We share food treasure.

‘Daily, ordinary spiritual experience.
These create sacred spaces …
Quiet current of sacredness’

Brian D McLaren. Naked Spirituality

image read, liquorice and things.

The pathways wind and twist through the mountains to Kinlochleven, dropping downwards to that long, narrow inlet of the sea. Along the pathways there are people, distanced and tiny. They walk on their own tracks, journeys beginning at the beginning, wending, threading in and out and around one another. Each pathway forms its own strand of moving and exploring.

Some are alone, making the pilgrimage of the individual.
Some are in companionship already.

Then … strand touches strand and relationship is born. Woven contact brings excitement and sharing.

There are the two girls from Glasgow. They appear every so often and share journey space.
They share their liquorice … lovely colours of allsorts, stripy sugar sandwiches, speckled colour bombs … long strands of sweetness.

The Lorry driver from The Netherlands shares his story. The pathways are alive with conversation. A father walks, his little daughter on his shoulders, the lightness of the shared burden.

All share complaining of sore feet.

Sandwiches are shared with each other … and the sheep.
So many others, little and distanced, now become close, entwined as friends.

Sharing, we are fed … by bread … by laughter … by liquorice … and thirst-quenched by clear water.

The strands separate, flowing and weaving once more, but each carries the imprint of another … an imprint of love and generosity.

Sometime, somewhere … will there be recognition and holy awareness … somewhere?


A Meeting on a Dusty Road

The pain wracked through his empty belly but he felt it most in his soul.

The stones clawed at his feet and the dust ground itself into the cuts the miles of walking had caused.  Each grain felt as if a sword had wounded him, as if a nail had pierced him, a thorn dug deep or strip of leather had cut into his skin.

He stopped and sat on a boulder at the side of the road, maybe this was all a mistake, this final lonely journey down this dusty road.

Maybe he should just turn right back around and head back to that foreign land, back to those pigs, back to what he had become.  His head fell into his hands, there were no more tears of either pain or self-pity, the only thing left was the dryness of despair and death.

He thought he could hear the tear of the clothes and the weeping that would have once greeted the news of his own death.  His thirst and hunger was playing tricks on him, for he was sure he could hear his name also, in an oh so familiar voice.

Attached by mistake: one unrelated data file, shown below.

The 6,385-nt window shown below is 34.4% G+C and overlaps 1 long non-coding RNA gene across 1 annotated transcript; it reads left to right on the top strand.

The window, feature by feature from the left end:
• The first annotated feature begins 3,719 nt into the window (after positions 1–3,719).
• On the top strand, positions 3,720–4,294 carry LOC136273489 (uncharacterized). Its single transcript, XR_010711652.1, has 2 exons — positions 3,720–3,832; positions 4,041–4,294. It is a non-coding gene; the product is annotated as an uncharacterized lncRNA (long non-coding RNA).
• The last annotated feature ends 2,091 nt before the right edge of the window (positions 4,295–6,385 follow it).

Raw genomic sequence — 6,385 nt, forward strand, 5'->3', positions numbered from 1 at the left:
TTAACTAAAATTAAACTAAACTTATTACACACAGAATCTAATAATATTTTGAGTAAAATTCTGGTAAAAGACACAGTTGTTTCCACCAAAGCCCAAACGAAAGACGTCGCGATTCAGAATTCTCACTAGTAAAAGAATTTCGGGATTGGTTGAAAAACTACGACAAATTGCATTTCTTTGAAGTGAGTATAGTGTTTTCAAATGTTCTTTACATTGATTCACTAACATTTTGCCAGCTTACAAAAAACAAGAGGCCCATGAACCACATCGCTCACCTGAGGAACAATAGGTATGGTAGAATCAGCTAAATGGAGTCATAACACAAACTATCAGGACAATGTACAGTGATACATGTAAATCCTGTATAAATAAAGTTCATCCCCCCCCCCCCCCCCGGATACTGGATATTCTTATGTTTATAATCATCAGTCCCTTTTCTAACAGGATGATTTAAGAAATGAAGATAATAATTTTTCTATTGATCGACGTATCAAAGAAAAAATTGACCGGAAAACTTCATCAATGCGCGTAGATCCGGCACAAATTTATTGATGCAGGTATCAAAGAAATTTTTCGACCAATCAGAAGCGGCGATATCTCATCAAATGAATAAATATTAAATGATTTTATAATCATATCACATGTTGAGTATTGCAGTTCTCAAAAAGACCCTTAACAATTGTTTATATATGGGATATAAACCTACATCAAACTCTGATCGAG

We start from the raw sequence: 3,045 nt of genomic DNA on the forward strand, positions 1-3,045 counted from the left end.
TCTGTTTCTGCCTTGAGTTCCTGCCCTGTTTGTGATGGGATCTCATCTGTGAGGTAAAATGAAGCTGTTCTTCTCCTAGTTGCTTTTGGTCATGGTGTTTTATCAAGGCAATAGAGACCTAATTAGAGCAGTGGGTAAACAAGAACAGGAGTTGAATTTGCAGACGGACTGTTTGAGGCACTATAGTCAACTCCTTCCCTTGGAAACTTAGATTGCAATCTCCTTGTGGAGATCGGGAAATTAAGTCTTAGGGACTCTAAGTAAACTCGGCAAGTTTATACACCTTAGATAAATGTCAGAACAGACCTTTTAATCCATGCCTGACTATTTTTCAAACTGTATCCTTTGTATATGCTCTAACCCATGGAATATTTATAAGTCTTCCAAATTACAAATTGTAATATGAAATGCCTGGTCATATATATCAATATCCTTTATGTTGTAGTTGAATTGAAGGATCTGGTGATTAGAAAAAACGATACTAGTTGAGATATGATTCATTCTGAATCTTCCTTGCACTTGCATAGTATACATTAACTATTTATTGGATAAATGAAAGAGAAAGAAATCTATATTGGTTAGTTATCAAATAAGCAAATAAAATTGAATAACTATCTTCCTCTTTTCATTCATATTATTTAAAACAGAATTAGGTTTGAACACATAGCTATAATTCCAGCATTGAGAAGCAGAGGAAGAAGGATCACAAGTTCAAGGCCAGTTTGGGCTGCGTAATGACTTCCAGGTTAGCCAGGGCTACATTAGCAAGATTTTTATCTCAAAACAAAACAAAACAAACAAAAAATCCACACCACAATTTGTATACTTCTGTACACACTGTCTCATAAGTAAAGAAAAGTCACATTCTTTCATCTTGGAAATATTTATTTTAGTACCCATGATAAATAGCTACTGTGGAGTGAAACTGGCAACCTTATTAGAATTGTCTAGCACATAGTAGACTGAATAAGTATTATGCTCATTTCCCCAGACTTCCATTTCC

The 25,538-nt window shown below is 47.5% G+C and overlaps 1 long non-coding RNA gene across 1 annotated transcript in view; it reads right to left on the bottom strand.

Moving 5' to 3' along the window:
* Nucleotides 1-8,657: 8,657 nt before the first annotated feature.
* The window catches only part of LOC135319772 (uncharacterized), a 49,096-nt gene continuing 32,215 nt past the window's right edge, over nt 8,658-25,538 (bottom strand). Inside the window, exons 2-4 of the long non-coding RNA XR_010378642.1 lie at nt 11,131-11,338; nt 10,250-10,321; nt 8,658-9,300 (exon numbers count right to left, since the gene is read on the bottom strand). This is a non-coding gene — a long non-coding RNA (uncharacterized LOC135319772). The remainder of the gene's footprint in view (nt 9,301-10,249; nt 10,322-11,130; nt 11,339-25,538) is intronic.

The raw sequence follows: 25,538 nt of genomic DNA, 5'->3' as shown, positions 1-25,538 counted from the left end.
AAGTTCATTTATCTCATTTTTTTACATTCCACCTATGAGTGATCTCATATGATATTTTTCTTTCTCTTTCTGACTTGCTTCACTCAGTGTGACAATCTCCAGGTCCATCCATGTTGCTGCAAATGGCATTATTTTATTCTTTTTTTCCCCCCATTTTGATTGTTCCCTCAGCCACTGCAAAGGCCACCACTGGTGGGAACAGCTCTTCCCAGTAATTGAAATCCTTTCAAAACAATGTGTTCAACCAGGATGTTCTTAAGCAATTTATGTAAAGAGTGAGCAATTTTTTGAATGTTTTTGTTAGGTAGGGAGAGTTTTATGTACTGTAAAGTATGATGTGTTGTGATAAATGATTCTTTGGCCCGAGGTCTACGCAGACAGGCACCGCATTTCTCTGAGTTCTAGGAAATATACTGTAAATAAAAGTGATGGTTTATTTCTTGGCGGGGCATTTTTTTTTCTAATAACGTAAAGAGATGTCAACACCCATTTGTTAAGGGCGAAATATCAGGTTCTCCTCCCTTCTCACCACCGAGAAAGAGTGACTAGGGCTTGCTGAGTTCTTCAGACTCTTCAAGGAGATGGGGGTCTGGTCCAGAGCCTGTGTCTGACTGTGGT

He looked up; and fell upon his knees, suddenly the tears did flow, as rushing towards him came not anger, not judgement, nor even disappointment, but un-bounding love.

There in that pool of tears and love each and every pain left him. Each grain of dust which had bitten deeply into his torn feet now reminded him not of the misery of the life he had left behind, but of the joy of the new one that was freely being offered.

The Coming

And God held in his hand
A small globe. Look, he said.
The son looked. Far off,
As through water, he saw
A scorched land of fierce
Colour. The light burned
There; crusted buildings
Cast their shadows; a bright
Serpent, a river
Uncoiled itself, radiant
With slime.
On a bare
Hill a bare tree saddened
the sky. Many people
Held out their thin arms
To it, as though waiting
For a vanished April
To return to its crossed
Boughs. The son watched
Them. Let me go there, he said.

Taken from RS Thomas, Collected Poems, 1945-1990


I came across a quotation from Julian of Norwich recently which reads:

If God were angry with us, even for a moment, then we would cease to exist.

In these stark days of Lent it is all too easy to dwell on the negative. Like today’s Old Testament reading from Exodus telling of the 10 Commandments. How often do we focus on the negative aspect – the what-not-to-dos?  When instead we should be thinking about what we can do, how we can keep the commandments. Like honouring God’s holy name; keeping the Sabbath holy; loving and honouring our parents; seeking to preserve and defend life; telling our loved ones that we do indeed love them; sharing what we have with the poor; defending the good name of anyone; putting ourselves out to help a neighbour.

Of course, God won’t love us any more. We don’t keep the commandments so that God will love us – we keep the commandments because God loves us.

There is only one law – the law of love.